Obviously you make a click-through and then your on their page and you see what amazing deal they have to offer you, and you know how it goes from there (R.I.P. to my bank account). I recently read an article on how Instagram is marketing when you don’t even realize it. One of the points was photo contests. Now SHOUTOUT to all girls I KNOW you guys know what these are. You follow that page, like the picture of whatever it may be, and sometimes even have to repost it. That is such a great way to market and advertise your product, clothes, toothpaste or whatever it may be these days. Here’s an example of the photo contest:OTHER ad.jpg

One more marketing strategy this article pointed out was Promo Codes. I never thought of promo codes being a marketing strategy until they mentioned it, and now I feel ashamed to say that, being one who uses promo codes found on Instagram ALL the time. This article has a few more marketing strategies they point out so feel free to visit the article. Instagram is heading in a marketing direction that is either going to turn into something HUGE, or just be extremely annoying. Either way, it’s our (the users) choice of which direction it goes. I’m all for the marketing side of Instagram, are you?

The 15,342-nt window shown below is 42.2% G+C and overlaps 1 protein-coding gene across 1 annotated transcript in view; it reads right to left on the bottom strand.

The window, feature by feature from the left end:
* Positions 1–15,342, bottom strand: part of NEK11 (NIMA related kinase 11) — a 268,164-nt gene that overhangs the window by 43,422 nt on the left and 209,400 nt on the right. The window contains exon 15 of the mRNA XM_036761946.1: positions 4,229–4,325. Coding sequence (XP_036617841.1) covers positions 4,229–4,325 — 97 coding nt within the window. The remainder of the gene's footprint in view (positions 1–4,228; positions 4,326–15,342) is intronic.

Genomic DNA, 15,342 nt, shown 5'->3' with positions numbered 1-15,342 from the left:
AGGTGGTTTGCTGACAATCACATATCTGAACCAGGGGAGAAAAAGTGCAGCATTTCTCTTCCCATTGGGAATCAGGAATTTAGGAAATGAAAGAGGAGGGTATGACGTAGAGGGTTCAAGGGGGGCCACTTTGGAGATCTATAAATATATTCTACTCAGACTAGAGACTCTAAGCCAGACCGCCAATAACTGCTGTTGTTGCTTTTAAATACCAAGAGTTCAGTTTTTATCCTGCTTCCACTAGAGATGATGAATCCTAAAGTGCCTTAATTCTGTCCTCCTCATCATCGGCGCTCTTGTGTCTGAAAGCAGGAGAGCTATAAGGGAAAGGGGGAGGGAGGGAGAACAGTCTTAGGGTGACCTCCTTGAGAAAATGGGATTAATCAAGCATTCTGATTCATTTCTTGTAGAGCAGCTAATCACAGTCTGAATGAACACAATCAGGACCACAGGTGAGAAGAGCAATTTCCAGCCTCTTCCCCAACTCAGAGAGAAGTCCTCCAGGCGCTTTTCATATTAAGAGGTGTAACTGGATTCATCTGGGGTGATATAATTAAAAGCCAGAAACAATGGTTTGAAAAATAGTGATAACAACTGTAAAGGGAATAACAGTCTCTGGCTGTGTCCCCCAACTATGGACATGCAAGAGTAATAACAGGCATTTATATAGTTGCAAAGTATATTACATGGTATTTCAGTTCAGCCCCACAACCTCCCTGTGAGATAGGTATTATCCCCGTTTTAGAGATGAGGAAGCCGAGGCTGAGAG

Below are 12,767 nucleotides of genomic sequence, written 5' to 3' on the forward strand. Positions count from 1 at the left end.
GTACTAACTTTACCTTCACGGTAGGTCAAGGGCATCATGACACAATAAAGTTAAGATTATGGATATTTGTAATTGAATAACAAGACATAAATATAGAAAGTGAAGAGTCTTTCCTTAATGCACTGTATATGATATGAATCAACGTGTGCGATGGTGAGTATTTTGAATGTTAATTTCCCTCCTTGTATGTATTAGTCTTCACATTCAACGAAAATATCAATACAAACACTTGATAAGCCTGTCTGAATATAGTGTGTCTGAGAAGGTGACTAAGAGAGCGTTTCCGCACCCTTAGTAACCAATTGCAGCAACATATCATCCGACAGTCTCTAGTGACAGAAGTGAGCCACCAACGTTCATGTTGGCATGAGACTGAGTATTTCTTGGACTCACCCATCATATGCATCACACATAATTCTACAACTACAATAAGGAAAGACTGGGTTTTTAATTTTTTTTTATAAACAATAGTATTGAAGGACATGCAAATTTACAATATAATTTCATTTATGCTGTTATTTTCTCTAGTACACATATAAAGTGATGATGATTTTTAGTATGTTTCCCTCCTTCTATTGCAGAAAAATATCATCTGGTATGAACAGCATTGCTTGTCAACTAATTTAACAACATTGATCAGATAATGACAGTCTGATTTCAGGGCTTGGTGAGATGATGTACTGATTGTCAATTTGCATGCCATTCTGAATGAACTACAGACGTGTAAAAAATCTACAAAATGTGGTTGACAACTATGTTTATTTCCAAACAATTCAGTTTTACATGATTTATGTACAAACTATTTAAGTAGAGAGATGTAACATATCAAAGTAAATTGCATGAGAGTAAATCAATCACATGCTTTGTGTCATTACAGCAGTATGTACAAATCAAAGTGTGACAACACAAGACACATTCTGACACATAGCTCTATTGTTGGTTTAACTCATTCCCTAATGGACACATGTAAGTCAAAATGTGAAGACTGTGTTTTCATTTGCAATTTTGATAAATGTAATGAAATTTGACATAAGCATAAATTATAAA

Blog by: Ashton Presley



Works Cited:

“Instagram.” Instagram. Web. 02 Apr. 2017.

“5 Ways Marketers Can Use Instagram. Social Media Examiner.” Social Media Examiner main page. Web. 02 Apr. 2017.


How Is Social Media Taking Over the Fashion Industry?

By KeAndra Hill


Social Media’s influence on industries is insane. The fact that I can write three blogs about its affects on one industry alone says a lot. And, not to mention, the many ways industries can be affected by social media.

Now the affects have gone as far as to replace many industry officials with younger, more digitally-accustomed officials in high position jobs. Consider my first blog of this year, the story about David Beckham’s son receiving the job of photographing for Burberry’s newest campaign due to his six million+ Instagram followers. Recently in 2015, Allure magazine pushed out its founder editor of 24 years to replace them with an editor of much younger age and much more acclaimed digital knowledge. This is all happening because major fashion houses are realizing the amount of influence social media has and, even more, the amount of influence peers have.